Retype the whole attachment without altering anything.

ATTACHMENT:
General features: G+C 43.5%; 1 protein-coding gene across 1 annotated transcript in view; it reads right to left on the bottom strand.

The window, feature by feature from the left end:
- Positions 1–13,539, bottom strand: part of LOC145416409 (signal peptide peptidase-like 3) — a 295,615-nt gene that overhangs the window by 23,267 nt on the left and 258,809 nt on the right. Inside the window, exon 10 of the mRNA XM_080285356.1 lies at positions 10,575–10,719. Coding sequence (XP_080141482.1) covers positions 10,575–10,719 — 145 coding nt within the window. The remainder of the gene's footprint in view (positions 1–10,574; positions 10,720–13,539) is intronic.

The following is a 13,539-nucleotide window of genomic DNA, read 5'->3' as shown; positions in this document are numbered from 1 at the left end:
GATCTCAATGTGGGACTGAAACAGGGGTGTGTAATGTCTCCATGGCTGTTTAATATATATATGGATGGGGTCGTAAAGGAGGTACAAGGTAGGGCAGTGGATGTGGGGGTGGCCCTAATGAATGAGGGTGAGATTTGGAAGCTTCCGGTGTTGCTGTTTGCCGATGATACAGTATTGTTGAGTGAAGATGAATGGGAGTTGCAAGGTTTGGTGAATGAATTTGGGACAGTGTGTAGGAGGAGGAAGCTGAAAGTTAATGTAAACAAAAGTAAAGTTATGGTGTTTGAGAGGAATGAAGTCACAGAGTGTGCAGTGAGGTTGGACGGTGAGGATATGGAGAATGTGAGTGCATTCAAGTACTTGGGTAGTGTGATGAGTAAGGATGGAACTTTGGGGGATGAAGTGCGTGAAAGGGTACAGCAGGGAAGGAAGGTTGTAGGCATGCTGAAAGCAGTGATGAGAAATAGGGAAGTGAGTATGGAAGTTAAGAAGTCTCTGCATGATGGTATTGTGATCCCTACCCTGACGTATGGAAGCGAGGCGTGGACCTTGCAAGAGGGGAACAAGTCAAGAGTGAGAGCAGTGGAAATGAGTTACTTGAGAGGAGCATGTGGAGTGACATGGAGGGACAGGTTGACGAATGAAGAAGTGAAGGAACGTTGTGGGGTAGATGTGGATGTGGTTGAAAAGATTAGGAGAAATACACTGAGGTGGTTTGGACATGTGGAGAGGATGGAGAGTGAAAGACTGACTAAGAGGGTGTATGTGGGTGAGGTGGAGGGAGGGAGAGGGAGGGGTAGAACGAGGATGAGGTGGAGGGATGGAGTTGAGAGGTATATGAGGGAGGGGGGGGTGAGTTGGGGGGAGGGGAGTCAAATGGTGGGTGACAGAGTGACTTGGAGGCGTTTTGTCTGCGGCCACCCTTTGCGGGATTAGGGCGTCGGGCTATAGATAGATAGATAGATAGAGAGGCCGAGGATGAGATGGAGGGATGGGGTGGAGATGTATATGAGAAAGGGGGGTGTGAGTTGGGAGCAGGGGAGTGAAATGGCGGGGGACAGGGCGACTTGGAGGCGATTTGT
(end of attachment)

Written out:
General features: G+C 43.5%; 1 protein-coding gene across 1 annotated transcript in view; it reads right to left on the bottom strand.

The window, feature by feature from the left end:
- Positions 1–13,539, bottom strand: part of LOC145416409 (signal peptide peptidase-like 3) — a 295,615-nt gene that overhangs the window by 23,267 nt on the left and 258,809 nt on the right. Inside the window, exon 10 of the mRNA XM_080285356.1 lies at positions 10,575–10,719. Coding sequence (XP_080141482.1) covers positions 10,575–10,719 — 145 coding nt within the window. The remainder of the gene's footprint in view (positions 1–10,574; positions 10,720–13,539) is intronic.

The following is a 13,539-nucleotide window of genomic DNA, read 5'->3' as shown; positions in this document are numbered from 1 at the left end:
GATCTCAATGTGGGACTGAAACAGGGGTGTGTAATGTCTCCATGGCTGTTTAATATATATATGGATGGGGTCGTAAAGGAGGTACAAGGTAGGGCAGTGGATGTGGGGGTGGCCCTAATGAATGAGGGTGAGATTTGGAAGCTTCCGGTGTTGCTGTTTGCCGATGATACAGTATTGTTGAGTGAAGATGAATGGGAGTTGCAAGGTTTGGTGAATGAATTTGGGACAGTGTGTAGGAGGAGGAAGCTGAAAGTTAATGTAAACAAAAGTAAAGTTATGGTGTTTGAGAGGAATGAAGTCACAGAGTGTGCAGTGAGGTTGGACGGTGAGGATATGGAGAATGTGAGTGCATTCAAGTACTTGGGTAGTGTGATGAGTAAGGATGGAACTTTGGGGGATGAAGTGCGTGAAAGGGTACAGCAGGGAAGGAAGGTTGTAGGCATGCTGAAAGCAGTGATGAGAAATAGGGAAGTGAGTATGGAAGTTAAGAAGTCTCTGCATGATGGTATTGTGATCCCTACCCTGACGTATGGAAGCGAGGCGTGGACCTTGCAAGAGGGGAACAAGTCAAGAGTGAGAGCAGTGGAAATGAGTTACTTGAGAGGAGCATGTGGAGTGACATGGAGGGACAGGTTGACGAATGAAGAAGTGAAGGAACGTTGTGGGGTAGATGTGGATGTGGTTGAAAAGATTAGGAGAAATACACTGAGGTGGTTTGGACATGTGGAGAGGATGGAGAGTGAAAGACTGACTAAGAGGGTGTATGTGGGTGAGGTGGAGGGAGGGAGAGGGAGGGGTAGAACGAGGATGAGGTGGAGGGATGGAGTTGAGAGGTATATGAGGGAGGGGGGGGTGAGTTGGGGGGAGGGGAGTCAAATGGTGGGTGACAGAGTGACTTGGAGGCGTTTTGTCTGCGGCCACCCTTTGCGGGATTAGGGCGTCGGGCTATAGATAGATAGATAGATAGAGAGGCCGAGGATGAGATGGAGGGATGGGGTGGAGATGTATATGAGAAAGGGGGGTGTGAGTTGGGAGCAGGGGAGTGAAATGGCGGGGGACAGGGCGACTTGGAGGCGATTTGT